The National Archives and Records Administration (NARA) and former President Donald Trump are locked in a long running dispute over records taken from the White House in January 2021. According to a NARA May 2022 letter and more recent reporting, the agency went back and forth with Trump’s lawyers about “missing Presidential records” throughout 2021 and well into 2022. In January 2022, Trump transferred 15 boxes of records from Mar-a-Lago to NARA.
It’s an exchange that may now also be relevant to Trump’s asking a federal district court in Florida to appoint a Special Master to filter out documents subject to “executive privilege.”
The May letter establishes a timeline showing how Trump and NARA have tussled over the documents and reveals the former president raised the possibility that executive privilege would block their review by law enforcement and intelligence agencies. But NARA rejected the executive privilege argument and shared the documents with the FBI. Below I discuss the statutory and constitutional framework for assessing Trump’s dispute with NARA regarding FBI access to the 15 boxes and explain why from a legal and constitutional standpoint NARA was not only justified in denying Trump’s assertion of executive privilege. It really had no choice in the matter.
Some of the documents in the 15 missing boxes were marked as Top Secret and included Sensitive Compartmented Information and Special Access Programs—which are among the nation’s most closely guarded secrets. Based on those classification levels, NARA informed the Department of Justice, which determined that it should examine them for two reasons: (1) to evaluate whether they contained evidence of criminal activity, and (2) to assess potential damage to national security stemming from how the documents were stored at Trump’s Mar-a-Lago residence before being returned to Washington. The White House counsel, acting on behalf of President Joe Biden, then made a formal request that NARA allow the FBI to inspect the contents of the boxes. On April 12, 2022, NARA provided Trump notice that it planned to provide access to the FBI, and that it could do so just a few days later.
This notice was not simply a courtesy, but a formal step required by the Presidential Records Act (PRA). Although the PRA declares that “[t]he United States shall receive and retain complete ownership, possession, and control of Presidential records,” it does not provide all executive officials with unfettered access to such records. Instead, the PRA assigns to the archivist of the United States (who heads NARA) the “responsibility for the custody, control, and preservation of, and access to” the records of each former president, and it establishes procedures pursuant to which NARA may provide access to others, including the incumbent president.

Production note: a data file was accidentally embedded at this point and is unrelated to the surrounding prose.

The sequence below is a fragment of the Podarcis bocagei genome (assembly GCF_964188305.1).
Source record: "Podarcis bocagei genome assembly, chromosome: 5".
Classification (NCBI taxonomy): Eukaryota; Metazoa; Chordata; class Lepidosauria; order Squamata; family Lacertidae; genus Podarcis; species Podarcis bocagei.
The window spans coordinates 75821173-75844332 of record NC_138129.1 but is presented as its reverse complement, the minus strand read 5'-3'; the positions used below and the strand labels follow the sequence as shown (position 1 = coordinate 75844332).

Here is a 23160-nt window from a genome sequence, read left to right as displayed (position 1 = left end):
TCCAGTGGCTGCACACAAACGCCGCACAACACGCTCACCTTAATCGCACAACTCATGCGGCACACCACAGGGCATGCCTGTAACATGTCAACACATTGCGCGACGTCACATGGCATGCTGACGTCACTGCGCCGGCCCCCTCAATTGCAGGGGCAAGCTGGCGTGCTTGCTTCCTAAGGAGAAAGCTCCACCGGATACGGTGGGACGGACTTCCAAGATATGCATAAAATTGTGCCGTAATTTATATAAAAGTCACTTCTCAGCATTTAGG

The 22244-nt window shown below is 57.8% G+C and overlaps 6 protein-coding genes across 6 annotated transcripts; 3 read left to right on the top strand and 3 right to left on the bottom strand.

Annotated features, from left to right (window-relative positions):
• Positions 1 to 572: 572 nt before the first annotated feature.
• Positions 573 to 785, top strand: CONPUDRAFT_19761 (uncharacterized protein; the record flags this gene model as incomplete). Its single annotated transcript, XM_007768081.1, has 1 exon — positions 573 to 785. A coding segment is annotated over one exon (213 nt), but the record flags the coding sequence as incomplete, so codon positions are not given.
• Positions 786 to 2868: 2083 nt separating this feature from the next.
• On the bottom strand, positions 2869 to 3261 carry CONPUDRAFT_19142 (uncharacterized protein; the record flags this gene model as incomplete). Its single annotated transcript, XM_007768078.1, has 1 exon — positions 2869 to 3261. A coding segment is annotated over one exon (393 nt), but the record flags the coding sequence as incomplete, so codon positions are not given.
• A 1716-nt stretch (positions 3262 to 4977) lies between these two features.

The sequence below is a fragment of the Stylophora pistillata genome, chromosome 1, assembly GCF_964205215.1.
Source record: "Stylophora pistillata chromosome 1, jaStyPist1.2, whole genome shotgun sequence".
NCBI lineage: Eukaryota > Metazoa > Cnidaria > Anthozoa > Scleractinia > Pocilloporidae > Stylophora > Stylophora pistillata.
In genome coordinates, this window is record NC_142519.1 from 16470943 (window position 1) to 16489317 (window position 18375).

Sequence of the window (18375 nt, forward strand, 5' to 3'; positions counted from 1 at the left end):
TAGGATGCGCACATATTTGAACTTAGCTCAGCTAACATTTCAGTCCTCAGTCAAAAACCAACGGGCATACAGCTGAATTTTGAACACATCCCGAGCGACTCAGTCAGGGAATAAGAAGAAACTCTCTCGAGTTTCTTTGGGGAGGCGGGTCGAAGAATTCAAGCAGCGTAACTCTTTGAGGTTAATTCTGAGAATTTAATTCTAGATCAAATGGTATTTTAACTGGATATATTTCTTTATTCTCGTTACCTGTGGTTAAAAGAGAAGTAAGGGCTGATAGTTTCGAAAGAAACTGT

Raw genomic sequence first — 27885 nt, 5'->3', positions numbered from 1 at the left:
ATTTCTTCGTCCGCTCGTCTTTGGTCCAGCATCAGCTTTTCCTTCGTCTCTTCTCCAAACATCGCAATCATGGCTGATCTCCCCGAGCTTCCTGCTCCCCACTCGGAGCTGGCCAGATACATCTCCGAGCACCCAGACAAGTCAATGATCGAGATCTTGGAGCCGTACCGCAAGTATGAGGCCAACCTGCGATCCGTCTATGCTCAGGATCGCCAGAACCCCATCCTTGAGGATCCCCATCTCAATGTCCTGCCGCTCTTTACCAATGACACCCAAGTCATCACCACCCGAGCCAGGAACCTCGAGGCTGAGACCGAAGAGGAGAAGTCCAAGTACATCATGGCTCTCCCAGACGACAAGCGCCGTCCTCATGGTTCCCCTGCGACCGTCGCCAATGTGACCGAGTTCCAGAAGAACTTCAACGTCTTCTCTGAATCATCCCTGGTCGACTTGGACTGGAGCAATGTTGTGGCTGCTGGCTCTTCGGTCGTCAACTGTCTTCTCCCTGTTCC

Specifically, the PRA provides that “subject to any rights, defenses, or privileges which the United States or any agency or person may invoke,” presidential records of a former president “shall be made available … to an incumbent President if such records contain information that is needed for the conduct of the current business of the incumbent President’s office and that is not otherwise available.” It further instructs NARA to issue regulations for providing notice to a former president when materials are to be made available pursuant to this provision. Under the applicable NARA regulations, the former president is normally given 30 days advance notice, but NARA retains the discretion to adjust the period as appropriate.
Here NARA decided that the urgency of the matter made it appropriate to shorten the initial notice period considerably (to as little as six days), but upon request from Trump’s representatives (and with the acquiescence of the White House counsel) it extended that period for an additional 11 days, until April 29, 2022. At that point, Trump’s team asked in writing for additional time to review the materials in the 15 boxes for the purpose of determining whether any document therein was “subject to privilege” and consulting with the former president so he could decide whether to assert “a claim of constitutionally based privilege” to block the FBI’s access to any such documents, the letter shows. Alternatively, they informed NARA it should consider their request to be “a protective assertion of executive privilege made by counsel for the former President.”